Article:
Athletes’ superior drive and obsessiveness to succeed can attach itself to other types of obsessions, said addiction expert Tom Farrenkopf. Those consumed with competing, especially with winning, are addicts, he said. Their obsessive-compulsive behavior can be seen as just another term for addictive, he said. It’s a type of emotional drive. Just as the drug addict is driven by pleasure and the sex addict is driven by lust, the elite athlete is driven by achievement and that could mean performance, excelling over competitors or boosting ego . seeing one’s name in print. This compulsion can spill over from an athlete’s professional life to his hobbies and lifestyle, Farrenkopf said. The achiever probably runs on that driven-ness all day long, no matter what he does, even cutting the lawn on weekends. This behavior can adapt to common addictions such as gambling and alcohol and drug abuse and even tobacco chewing, which was banned in minor professional baseball, he added.
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Many athletes turn to gambling because it’s competitive and risktaking just like their athletic lives, Farrenkopf said. Someone could get addicted to gambling with a sense of wanting to win, but not in strictly a game of chance. Ifs a competitive kind of thing. They want to beat the numbers and the odds. Golfer Laura Davies, the world’s top female golfer, admitted she lost $ 1 million gambling at casinos and race tracks, although she claimed it was a hobby, not an addiction. At home, she has a set up whereby she can watch up to 61 horse races on various TV screens. Baseball all-star Lenny Dykstra admitted he lost $ 78,000 playing poker. The same risk-taking attitude that made Pete Rose the winningest baseball player of all time and its career hits leader got him into trouble gambling, sport psychologist Tom Tutko said. Rose was indefinitely suspended for life for reportedly placing wagers on several major league baseball games, including some games he was involved in while acting as player/manager of the Cincinnati Reds.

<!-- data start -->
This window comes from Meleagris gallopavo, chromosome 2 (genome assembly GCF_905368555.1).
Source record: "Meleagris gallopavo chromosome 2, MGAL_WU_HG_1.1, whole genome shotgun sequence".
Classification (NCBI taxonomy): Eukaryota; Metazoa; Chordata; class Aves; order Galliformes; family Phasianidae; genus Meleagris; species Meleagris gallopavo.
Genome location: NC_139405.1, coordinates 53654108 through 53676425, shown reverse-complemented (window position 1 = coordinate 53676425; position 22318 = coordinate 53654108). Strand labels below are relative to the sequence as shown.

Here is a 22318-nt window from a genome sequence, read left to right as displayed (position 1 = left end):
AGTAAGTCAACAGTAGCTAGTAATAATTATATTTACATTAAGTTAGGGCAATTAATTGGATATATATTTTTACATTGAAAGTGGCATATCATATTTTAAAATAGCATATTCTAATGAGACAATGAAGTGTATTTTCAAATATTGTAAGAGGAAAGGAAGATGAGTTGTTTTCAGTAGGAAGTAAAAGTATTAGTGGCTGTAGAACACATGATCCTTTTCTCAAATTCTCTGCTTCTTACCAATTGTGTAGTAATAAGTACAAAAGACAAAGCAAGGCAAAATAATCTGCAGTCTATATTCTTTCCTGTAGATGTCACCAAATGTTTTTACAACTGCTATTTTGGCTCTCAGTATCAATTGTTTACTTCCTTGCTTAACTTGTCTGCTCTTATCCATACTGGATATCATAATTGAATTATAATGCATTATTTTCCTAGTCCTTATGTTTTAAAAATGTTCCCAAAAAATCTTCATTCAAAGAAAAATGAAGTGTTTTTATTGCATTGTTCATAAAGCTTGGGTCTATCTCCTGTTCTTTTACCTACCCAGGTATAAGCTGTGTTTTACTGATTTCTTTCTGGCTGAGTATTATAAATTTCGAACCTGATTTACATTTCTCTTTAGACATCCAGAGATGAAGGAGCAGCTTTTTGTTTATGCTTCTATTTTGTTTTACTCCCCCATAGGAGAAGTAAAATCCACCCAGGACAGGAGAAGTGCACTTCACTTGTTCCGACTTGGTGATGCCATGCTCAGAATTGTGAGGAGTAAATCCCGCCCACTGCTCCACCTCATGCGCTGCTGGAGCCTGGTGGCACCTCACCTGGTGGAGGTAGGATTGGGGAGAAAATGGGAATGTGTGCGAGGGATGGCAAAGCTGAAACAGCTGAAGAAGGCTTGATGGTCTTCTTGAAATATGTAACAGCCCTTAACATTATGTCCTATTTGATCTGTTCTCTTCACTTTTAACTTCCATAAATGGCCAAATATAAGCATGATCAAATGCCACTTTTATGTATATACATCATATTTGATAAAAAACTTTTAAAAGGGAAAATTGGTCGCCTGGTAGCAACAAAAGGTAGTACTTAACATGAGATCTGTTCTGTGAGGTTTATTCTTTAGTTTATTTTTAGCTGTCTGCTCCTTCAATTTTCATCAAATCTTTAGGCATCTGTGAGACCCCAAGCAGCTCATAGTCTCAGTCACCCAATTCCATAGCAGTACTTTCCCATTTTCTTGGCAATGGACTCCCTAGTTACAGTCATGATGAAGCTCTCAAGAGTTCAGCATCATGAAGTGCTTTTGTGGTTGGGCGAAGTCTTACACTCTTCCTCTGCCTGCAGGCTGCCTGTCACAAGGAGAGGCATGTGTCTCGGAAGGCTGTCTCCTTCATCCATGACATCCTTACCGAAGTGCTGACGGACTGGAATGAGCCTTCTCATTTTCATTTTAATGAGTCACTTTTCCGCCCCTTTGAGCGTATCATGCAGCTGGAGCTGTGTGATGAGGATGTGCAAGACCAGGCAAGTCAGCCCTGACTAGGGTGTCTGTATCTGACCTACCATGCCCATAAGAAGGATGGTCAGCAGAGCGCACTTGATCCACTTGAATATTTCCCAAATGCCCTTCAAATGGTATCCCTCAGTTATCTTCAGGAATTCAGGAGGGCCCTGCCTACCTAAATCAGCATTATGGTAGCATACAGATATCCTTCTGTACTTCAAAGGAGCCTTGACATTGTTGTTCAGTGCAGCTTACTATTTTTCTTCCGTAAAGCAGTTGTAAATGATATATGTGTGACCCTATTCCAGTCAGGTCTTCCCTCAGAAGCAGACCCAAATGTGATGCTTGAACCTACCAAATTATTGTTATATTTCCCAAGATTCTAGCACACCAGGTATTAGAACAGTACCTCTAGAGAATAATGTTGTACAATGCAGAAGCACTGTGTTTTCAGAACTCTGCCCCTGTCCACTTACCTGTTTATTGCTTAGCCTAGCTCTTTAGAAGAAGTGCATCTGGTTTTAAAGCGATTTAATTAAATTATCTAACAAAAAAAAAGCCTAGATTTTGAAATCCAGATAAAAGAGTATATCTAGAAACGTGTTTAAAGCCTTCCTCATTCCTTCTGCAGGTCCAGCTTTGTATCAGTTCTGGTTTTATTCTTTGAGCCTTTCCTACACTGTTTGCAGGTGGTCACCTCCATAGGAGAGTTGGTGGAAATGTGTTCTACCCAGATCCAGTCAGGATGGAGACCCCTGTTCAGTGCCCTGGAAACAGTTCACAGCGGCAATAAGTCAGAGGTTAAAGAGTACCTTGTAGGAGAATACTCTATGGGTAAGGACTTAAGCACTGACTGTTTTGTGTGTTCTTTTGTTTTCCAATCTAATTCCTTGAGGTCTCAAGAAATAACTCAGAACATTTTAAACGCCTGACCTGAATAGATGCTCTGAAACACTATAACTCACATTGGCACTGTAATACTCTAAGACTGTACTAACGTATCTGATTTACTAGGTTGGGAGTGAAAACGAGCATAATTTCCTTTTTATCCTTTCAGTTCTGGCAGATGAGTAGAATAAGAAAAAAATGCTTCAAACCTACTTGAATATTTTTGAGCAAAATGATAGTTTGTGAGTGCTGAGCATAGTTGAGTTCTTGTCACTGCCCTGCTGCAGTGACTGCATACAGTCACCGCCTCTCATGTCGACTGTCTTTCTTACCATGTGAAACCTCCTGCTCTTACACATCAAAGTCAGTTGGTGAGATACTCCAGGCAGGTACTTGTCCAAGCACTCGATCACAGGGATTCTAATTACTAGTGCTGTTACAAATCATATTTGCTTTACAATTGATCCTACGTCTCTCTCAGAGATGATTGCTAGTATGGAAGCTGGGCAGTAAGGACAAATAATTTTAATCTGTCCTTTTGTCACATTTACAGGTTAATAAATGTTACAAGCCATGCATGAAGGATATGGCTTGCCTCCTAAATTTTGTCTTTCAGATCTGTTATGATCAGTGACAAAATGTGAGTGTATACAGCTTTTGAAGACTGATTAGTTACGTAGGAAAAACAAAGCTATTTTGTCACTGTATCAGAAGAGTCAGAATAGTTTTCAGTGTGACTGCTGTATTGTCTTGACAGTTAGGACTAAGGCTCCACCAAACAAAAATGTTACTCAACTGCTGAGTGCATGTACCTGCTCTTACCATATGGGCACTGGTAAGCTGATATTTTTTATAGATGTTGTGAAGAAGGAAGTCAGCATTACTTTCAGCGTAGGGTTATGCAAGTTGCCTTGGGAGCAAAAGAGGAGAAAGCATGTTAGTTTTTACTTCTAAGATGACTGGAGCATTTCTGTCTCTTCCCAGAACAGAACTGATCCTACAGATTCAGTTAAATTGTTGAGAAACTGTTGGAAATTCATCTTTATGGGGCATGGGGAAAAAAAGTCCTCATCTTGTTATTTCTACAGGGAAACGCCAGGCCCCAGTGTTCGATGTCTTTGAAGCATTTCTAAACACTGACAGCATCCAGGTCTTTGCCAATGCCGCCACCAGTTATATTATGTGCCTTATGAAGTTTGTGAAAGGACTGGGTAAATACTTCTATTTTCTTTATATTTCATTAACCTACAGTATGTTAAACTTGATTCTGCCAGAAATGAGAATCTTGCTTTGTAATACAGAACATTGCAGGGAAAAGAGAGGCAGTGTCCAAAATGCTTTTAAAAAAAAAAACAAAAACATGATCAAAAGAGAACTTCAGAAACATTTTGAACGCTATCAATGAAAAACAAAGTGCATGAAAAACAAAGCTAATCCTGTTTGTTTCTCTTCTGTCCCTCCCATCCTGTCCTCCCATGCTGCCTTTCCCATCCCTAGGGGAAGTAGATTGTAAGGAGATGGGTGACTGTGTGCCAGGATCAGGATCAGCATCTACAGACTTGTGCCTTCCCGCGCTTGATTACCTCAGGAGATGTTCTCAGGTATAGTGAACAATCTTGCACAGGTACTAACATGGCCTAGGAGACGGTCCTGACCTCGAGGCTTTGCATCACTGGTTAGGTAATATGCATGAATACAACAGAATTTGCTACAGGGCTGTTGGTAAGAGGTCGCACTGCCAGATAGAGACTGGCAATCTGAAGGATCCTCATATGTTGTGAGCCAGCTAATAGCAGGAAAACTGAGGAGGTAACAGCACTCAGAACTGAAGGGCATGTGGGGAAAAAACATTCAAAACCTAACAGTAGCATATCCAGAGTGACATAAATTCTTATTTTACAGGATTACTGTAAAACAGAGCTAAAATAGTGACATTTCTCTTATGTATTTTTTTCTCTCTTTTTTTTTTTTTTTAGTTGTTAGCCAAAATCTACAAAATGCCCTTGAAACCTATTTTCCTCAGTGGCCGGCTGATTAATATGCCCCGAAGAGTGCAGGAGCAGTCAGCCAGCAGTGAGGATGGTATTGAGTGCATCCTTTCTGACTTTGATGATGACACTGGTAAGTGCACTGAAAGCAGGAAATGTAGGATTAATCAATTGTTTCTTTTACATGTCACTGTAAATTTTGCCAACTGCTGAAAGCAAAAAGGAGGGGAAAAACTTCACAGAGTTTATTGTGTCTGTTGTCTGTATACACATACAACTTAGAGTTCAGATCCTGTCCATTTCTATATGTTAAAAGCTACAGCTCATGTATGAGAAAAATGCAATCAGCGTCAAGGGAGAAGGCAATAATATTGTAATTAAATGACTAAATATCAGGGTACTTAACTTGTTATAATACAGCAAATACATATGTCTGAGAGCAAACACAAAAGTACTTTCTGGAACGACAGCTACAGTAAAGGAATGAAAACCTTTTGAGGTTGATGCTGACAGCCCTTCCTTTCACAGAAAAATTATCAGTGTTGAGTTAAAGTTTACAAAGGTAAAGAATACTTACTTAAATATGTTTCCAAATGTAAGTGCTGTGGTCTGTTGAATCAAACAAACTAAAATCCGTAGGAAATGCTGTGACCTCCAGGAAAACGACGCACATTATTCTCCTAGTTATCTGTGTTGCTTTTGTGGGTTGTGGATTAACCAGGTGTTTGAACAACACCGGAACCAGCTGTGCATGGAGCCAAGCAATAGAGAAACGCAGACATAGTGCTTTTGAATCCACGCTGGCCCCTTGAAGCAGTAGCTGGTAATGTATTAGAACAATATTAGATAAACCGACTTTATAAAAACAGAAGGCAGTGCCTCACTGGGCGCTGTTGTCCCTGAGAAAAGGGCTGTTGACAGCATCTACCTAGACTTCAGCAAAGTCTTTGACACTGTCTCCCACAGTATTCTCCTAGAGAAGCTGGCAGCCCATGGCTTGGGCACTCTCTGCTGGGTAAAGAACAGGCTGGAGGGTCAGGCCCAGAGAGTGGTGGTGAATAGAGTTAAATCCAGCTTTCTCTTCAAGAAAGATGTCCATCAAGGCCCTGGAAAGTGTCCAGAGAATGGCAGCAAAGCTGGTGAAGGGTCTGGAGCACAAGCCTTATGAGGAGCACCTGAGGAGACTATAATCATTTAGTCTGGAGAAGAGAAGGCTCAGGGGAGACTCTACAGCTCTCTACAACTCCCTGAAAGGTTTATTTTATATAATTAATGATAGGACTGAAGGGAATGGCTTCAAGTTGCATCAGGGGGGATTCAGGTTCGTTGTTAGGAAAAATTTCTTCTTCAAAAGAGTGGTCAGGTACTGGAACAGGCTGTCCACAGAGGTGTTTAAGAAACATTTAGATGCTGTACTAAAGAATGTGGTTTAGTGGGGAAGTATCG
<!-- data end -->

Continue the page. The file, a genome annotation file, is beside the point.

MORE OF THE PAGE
Baseball should recognize that gambling is no different than other addictions that athletes fall prey to, says George Diaz, a writer for the Orlando Sentinel.
Major league baseball treats its addicts, drunks, and cokeheads with compassion and understanding. It treats one of the greatest players in the history of the game as pond scum, casting its pretentious disapproval at the sins of man consumed by a different kind of addiction. In the eyes of baseball, it is a far lesser crime to sniff, snort, and shoot the substance of choice than it is to take the Atlanta Falcons plus 14 against the 49ers.
In England in the mid- 1990s, soccer goalkeepers Bruce Grobbelaar and Hans Segers got mixed up with gamblers and were convicted of criminal match-fixing, although they later had the conviction overturned. They admitted they had been paid to forecast the results of games, a violation of Football Association rules. Michael Jordan admits he gets highs from competing in basketball, baseball, and golf. He has also admitted to being hooked on video games, especially those in his personal computer he carries around on airplanes between Bulls’ games. Chicago Bulls fans may be inclined to agree. Some of them blamed Jordan’s obsessiveness with golf for his unusual performance in a 1997 playoff loss to the Miami Heat. The day before the game, when many people stayed indoors to avoid the oppressive 95-degree heat and humidity, Jordan stayed on the golf course for 48 holes over 12 hours. His legs were spent the next day, and he missed most of his shots in the first half. In the second half, though, admittedly angered by his poor performance, he went wild and nearly brought the Bulls back to win. Psychologists might suggest that his adrenaline took over in the second half and gave him energy over the short term.
Many hockey players, including Wayne Gretzky, own racehorses. Former NHL goalie Gary Suitcase Smith claims that in the 1980s and 1990s he lost 130 straight photo finishes while betting horse races in Vancouver, British Columbia.
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